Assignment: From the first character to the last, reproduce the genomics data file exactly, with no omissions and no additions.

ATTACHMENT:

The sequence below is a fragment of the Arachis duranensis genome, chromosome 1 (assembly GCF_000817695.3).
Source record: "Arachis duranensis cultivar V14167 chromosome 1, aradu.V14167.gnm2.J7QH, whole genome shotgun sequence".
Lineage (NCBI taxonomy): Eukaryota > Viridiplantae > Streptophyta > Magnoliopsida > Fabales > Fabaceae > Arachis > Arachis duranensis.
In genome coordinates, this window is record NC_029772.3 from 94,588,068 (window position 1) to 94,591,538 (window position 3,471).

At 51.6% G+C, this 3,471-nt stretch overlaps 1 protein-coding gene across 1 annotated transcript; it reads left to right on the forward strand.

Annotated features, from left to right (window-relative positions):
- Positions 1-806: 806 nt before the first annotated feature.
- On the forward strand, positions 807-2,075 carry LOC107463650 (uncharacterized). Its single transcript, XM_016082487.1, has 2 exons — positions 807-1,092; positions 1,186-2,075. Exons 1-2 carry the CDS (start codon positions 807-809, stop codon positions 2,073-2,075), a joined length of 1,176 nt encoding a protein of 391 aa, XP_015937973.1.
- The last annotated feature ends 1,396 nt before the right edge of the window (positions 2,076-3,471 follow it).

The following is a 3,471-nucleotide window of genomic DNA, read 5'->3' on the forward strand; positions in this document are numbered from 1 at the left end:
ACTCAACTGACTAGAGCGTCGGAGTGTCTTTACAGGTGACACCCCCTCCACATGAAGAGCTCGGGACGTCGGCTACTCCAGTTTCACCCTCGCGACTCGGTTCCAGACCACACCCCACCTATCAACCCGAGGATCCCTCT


The sequence below is a fragment of the Arachis duranensis genome, chromosome 1 (assembly GCF_000817695.3).
Source record: "Arachis duranensis cultivar V14167 chromosome 1, aradu.V14167.gnm2.J7QH, whole genome shotgun sequence".
Lineage (NCBI taxonomy): Eukaryota > Viridiplantae > Streptophyta > Magnoliopsida > Fabales > Fabaceae > Arachis > Arachis duranensis.
In genome coordinates, this window is record NC_029772.3 from 94,588,068 (window position 1) to 94,591,538 (window position 3,471).

At 51.6% G+C, this 3,471-nt stretch overlaps 1 protein-coding gene across 1 annotated transcript; it reads left to right on the forward strand.

Annotated features, from left to right (window-relative positions):
- Positions 1-806: 806 nt before the first annotated feature.
- On the forward strand, positions 807-2,075 carry LOC107463650 (uncharacterized). Its single transcript, XM_016082487.1, has 2 exons — positions 807-1,092; positions 1,186-2,075. Exons 1-2 carry the CDS (start codon positions 807-809, stop codon positions 2,073-2,075), a joined length of 1,176 nt encoding a protein of 391 aa, XP_015937973.1.
- The last annotated feature ends 1,396 nt before the right edge of the window (positions 2,076-3,471 follow it).

The following is a 3,471-nucleotide window of genomic DNA, read 5'->3' on the forward strand; positions in this document are numbered from 1 at the left end:
ACTCAACTGACTAGAGCGTCGGAGTGTCTTTACAGGTGACACCCCCTCCACATGAAGAGCTCGGGACGTCGGCTACTCCAGTTTCACCCTCGCGACTCGGTTCCAGACCACACCCCACCTATCAACCCGAGGATCCCTCT